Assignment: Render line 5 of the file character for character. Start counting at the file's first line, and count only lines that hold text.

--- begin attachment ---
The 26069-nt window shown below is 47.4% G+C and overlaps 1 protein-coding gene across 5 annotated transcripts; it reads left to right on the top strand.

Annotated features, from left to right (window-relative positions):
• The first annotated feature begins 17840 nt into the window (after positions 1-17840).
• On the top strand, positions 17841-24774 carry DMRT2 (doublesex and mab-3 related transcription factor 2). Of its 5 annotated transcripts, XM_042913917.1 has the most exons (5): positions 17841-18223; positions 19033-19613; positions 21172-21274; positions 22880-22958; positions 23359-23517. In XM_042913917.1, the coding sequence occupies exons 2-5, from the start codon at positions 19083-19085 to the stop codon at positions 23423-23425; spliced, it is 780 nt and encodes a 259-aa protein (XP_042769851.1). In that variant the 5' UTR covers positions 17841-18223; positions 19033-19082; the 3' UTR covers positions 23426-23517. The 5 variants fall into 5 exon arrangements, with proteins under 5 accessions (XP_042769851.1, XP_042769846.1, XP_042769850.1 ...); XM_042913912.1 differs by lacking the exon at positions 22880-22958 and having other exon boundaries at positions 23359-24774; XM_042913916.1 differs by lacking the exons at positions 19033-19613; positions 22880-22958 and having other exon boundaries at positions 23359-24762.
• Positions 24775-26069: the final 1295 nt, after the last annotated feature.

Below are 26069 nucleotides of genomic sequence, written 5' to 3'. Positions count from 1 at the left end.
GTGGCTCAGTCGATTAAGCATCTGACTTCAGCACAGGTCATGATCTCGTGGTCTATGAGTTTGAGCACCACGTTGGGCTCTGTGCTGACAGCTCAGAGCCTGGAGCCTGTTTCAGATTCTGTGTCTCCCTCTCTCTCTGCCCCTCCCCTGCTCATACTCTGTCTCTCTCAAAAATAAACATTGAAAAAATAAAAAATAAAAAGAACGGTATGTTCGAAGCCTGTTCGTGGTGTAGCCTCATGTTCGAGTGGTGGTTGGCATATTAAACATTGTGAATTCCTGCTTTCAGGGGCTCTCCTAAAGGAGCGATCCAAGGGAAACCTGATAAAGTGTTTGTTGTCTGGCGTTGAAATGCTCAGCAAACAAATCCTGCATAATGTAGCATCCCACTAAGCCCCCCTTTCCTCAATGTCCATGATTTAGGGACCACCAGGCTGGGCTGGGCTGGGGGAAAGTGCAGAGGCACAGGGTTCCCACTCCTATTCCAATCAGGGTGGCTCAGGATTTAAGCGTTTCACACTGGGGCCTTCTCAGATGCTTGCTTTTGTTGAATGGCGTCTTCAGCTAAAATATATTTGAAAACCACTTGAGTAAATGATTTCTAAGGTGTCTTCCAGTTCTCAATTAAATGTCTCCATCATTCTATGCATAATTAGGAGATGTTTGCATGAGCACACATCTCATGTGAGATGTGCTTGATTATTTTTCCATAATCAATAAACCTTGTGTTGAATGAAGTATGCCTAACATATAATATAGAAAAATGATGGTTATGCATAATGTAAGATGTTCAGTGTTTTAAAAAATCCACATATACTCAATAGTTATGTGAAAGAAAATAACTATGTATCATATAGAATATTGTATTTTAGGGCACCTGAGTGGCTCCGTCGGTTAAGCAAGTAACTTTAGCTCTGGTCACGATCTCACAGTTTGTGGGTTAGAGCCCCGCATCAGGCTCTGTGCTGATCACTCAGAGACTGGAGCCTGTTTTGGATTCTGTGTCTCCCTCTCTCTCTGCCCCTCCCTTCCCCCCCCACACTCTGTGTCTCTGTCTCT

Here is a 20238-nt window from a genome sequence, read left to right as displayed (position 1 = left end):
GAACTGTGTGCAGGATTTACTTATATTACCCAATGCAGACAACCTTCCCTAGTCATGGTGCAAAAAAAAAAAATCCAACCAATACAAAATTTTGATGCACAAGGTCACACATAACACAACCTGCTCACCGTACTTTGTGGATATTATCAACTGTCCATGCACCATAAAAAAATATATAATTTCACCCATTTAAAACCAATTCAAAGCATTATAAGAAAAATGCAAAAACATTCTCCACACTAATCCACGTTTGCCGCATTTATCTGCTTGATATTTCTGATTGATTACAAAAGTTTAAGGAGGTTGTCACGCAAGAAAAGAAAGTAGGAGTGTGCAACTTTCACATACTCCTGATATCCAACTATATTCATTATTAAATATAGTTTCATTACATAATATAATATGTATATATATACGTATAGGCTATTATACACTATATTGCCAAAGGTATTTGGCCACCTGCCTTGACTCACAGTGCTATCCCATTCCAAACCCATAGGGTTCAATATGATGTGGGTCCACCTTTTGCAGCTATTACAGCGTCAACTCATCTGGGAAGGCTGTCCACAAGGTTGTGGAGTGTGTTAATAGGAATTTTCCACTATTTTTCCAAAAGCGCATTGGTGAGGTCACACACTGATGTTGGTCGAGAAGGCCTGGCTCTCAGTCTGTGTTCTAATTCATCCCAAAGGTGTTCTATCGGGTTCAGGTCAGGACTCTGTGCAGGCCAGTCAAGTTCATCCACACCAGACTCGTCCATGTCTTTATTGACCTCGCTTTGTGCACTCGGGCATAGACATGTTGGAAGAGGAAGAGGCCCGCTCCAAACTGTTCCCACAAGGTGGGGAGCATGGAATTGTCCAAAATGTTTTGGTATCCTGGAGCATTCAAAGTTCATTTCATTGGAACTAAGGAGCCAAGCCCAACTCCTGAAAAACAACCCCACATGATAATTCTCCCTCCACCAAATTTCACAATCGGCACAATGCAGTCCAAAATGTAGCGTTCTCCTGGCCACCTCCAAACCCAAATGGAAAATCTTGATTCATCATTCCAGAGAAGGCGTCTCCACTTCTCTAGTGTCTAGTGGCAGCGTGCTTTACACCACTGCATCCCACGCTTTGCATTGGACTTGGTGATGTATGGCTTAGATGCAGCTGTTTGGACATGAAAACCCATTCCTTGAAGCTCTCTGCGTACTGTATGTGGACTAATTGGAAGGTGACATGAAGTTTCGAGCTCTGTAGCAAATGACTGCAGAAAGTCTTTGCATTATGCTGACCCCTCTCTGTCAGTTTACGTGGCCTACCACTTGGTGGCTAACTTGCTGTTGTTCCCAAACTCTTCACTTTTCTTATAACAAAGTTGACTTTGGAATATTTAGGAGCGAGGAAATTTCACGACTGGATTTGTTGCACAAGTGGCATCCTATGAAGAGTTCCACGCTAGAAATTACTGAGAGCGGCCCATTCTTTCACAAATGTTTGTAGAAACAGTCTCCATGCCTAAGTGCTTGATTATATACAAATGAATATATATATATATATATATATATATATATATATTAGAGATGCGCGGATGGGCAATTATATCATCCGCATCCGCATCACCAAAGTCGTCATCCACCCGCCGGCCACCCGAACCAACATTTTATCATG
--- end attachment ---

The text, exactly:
• Positions 24775-26069: the final 1295 nt, after the last annotated feature.